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Sri Lanka's Genocidal War - '95 to '01
Impunity: Sri Lanka Attorney General obstructs justice says Sinhala judge
De facto impunity for security forces - Bolgoda Trial Collapses
When the case against 22 members of the STF including senior officers of the Intelligence Unit for involvement in dumping of bodies in the Bolgoda Lake was taken up in Courts on March 13, the judge commented that the relevant parties were not present in Court and that the absence of representatives of the Attorney General's Department in such a situation was an obstruction to justice. Saying that continuing with the trial in such a case was a waste of time, he added that he would not sit again in this case.
The Bolgoda case was one which had received a great deal of prominence both locally and abroad since it was a blatant situation of extra-judicial execution of those in state custody. However, ever since the case first broke in mid-1995 and STF officers were found to be involved in the matter, there have been a series of delays in the legal process. (LacNet Colombo Calling - No. 10 - March 19, 1997 - An Independent News Analysis from Sri Lanka) (see also Tortured Tamil bodies float in Bolgoda Lake)
"The case relating to the 1995 murder in custody of 21 Tamils, whose bodies were found in Bolgoda and other lakes around Colombo, was struck off the court roll by Colombo Chief Magistrate Munidasa Nanayakkara on 13 March as neither the accused nor the Attorney Generalís representative were present. The 22 Special Task Force (STF) members arrested in connection with the killings in September 1995 and released on bail three months later had allegedly returned to active duty. Those killed included Naresh Rajadurai, a video shop owner in Colomboís Wellawatte suburb.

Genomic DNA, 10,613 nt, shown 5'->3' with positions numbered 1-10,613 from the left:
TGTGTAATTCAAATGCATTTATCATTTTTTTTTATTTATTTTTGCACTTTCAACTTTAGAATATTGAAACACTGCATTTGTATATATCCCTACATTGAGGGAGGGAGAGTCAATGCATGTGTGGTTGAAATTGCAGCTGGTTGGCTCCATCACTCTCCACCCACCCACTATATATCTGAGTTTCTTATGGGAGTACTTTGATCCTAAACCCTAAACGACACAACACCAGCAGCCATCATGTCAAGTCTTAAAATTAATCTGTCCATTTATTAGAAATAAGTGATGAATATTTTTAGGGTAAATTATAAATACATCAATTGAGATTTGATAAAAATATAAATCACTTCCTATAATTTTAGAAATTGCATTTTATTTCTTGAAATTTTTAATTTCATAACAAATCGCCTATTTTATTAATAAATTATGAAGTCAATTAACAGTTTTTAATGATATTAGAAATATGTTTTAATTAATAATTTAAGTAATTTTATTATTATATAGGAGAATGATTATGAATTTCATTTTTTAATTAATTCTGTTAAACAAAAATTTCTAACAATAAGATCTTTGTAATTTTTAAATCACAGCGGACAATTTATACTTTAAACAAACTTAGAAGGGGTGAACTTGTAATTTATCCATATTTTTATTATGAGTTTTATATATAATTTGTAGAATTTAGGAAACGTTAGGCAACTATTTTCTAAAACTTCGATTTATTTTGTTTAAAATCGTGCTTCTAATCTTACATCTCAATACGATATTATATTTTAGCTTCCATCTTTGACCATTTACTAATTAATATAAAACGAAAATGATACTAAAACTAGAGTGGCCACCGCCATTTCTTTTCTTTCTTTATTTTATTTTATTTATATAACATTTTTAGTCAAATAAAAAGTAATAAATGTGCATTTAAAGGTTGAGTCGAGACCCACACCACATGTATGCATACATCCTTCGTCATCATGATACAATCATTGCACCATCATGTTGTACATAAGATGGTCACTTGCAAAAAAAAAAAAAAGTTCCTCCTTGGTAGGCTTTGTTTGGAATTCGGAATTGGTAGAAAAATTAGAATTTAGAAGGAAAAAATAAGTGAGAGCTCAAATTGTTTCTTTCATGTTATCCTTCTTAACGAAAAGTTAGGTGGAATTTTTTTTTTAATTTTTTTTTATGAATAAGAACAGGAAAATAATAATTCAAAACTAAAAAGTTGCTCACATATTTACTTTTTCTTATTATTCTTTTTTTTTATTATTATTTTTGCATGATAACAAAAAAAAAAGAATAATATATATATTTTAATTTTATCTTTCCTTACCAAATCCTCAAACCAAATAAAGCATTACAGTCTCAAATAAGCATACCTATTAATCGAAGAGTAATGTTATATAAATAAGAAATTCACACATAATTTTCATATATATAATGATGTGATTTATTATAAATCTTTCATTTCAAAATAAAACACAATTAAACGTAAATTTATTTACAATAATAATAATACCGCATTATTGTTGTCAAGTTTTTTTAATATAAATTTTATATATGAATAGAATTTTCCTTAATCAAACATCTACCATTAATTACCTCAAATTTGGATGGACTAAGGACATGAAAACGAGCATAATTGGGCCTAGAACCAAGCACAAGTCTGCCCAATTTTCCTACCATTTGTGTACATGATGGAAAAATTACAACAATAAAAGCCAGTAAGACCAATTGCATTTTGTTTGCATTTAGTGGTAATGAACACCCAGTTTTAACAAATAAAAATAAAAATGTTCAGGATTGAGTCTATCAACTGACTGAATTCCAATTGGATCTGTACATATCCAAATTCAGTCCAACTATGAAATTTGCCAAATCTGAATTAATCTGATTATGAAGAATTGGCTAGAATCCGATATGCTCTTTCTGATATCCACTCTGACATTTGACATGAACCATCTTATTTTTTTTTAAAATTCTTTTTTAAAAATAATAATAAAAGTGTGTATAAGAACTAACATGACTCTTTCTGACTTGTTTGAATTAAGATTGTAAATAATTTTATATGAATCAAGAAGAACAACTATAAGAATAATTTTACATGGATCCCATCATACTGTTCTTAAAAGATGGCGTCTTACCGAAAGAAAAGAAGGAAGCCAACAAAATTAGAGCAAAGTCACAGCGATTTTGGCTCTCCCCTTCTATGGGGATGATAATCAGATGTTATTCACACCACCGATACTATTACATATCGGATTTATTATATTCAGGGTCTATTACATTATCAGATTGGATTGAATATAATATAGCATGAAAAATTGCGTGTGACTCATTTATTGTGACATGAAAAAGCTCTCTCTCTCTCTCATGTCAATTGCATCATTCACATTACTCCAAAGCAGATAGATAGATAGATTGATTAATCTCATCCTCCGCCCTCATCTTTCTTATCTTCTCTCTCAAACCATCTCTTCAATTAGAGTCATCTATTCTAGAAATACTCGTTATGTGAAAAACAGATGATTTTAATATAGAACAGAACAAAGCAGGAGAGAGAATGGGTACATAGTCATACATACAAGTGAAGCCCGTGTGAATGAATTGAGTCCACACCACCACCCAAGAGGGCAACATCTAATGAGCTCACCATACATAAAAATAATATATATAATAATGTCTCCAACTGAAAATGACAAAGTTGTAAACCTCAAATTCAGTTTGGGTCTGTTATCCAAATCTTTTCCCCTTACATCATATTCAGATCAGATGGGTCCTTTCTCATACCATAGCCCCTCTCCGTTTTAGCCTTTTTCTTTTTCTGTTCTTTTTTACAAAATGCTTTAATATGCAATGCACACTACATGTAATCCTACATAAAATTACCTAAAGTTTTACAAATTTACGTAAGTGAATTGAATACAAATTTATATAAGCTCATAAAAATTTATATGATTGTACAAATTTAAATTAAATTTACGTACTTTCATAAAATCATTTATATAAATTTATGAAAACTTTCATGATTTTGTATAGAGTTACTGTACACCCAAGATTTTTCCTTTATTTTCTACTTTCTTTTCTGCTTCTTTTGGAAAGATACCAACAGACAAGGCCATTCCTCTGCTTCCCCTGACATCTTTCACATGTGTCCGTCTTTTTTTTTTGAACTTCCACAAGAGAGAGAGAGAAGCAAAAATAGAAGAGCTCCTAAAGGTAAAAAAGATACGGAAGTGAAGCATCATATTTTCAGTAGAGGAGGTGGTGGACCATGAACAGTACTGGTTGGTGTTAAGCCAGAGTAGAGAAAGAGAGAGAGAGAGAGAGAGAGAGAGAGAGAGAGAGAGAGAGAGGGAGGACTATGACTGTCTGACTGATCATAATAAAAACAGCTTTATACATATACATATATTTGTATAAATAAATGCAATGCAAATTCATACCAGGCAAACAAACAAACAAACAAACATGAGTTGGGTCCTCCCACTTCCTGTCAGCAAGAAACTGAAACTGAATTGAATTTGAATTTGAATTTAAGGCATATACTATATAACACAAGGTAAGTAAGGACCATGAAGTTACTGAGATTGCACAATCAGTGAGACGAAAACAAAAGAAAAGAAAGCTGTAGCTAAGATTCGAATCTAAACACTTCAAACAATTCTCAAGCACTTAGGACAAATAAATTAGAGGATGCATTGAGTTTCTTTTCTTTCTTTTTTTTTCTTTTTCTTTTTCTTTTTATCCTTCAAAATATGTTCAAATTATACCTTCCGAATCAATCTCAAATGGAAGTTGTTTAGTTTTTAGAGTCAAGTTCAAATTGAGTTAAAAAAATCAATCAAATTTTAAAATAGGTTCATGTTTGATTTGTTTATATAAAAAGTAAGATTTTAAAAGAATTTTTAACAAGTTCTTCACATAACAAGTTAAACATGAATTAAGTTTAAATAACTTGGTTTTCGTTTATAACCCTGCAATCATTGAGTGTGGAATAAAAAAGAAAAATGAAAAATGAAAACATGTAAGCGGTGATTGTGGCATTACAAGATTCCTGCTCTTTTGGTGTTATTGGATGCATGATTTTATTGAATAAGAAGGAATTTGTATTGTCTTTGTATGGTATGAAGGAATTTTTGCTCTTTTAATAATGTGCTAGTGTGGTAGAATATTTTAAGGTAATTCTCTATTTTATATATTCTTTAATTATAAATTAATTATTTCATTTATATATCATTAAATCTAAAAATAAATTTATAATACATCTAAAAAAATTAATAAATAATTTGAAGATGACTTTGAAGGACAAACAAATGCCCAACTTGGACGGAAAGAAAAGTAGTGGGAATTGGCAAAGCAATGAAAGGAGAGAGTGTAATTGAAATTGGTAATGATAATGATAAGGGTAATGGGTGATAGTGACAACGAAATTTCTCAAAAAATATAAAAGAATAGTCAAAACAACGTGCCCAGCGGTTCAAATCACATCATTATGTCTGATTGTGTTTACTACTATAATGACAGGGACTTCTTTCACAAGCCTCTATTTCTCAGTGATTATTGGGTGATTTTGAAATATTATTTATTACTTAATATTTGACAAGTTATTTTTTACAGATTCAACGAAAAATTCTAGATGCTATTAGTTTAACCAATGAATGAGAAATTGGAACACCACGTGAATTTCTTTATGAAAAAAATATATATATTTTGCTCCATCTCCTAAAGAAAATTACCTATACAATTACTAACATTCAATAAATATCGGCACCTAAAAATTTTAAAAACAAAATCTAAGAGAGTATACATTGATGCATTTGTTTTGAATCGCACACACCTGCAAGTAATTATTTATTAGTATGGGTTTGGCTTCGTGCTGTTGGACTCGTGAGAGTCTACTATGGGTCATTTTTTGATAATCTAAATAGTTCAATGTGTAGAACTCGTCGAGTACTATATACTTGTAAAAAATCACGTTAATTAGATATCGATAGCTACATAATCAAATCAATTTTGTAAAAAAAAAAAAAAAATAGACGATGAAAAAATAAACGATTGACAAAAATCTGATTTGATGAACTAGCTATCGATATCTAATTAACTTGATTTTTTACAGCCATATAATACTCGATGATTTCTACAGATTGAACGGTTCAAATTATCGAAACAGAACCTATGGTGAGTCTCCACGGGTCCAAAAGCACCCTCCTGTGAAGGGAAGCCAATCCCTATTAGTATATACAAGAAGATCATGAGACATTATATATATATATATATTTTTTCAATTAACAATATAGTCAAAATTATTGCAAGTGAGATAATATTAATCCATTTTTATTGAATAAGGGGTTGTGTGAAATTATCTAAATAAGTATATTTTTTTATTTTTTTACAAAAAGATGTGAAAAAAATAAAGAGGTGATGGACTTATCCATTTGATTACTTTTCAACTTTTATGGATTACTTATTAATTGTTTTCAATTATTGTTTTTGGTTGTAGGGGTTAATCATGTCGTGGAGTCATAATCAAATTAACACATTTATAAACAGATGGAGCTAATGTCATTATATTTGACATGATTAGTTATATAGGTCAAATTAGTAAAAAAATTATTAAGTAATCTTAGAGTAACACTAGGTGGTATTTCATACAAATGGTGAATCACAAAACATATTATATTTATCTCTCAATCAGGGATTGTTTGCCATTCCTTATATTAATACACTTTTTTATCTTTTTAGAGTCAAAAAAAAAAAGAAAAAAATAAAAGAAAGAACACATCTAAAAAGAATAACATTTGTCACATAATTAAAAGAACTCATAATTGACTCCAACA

The Magistrate said that the absence of the Attorney Generalís Department was an obstruction of justice. Human rights agencies say the manifest reluctance on the part of the stateís law enforcement authorities in such an important case encourages impunity.
Over 300 Tamils were arrested in Colombo on 2 April in search operations. ... Tamil MP Joseph Pararajasingham says 1,700 Tamil youths are currently in detention suspected of LTTE links. Eighty eight youths arrested in May 1996 in Jaffna were recently found to be held at the Youth Rehabilitation Centre in Wiravila in Hambantota District, 85 miles south of Colombo. The youths say in a letter to Mr Pararajasingham that they were assaulted after arrest and forced to sign confessions in the Sinhala language. None of them has been produced before a court.
Eighty nine others also arrested in Jaffna and sent to Colombo in December 1996 are expected to be produced before the Anuradhapura courts in early April. In late March, a Colombo magistrate ordered the release of Mariyanayagi Peter arrested on 24 February and detained. She had come to Colombo from the north to join her husband abroad.
Addressing the 53rd Session of the UN Human Rights Commission in March, Tamil Congress leader Kumar Ponnambalam said there was total disregard of the principles relating to arrest and detention in Sri Lanka and Tamils were tortured and confessions manufactured. There has been a startling increase in gang-rape, involuntary disappearances in the north-east and in Colombo and in cases of extra-judicial executions. Mr Ponnambalam was detained briefly at the Colombo airport on his way to the UN Sessions in Geneva and documents on torture removed from him. (British Refugee Council - Sri Lanka Monitor, March 1997)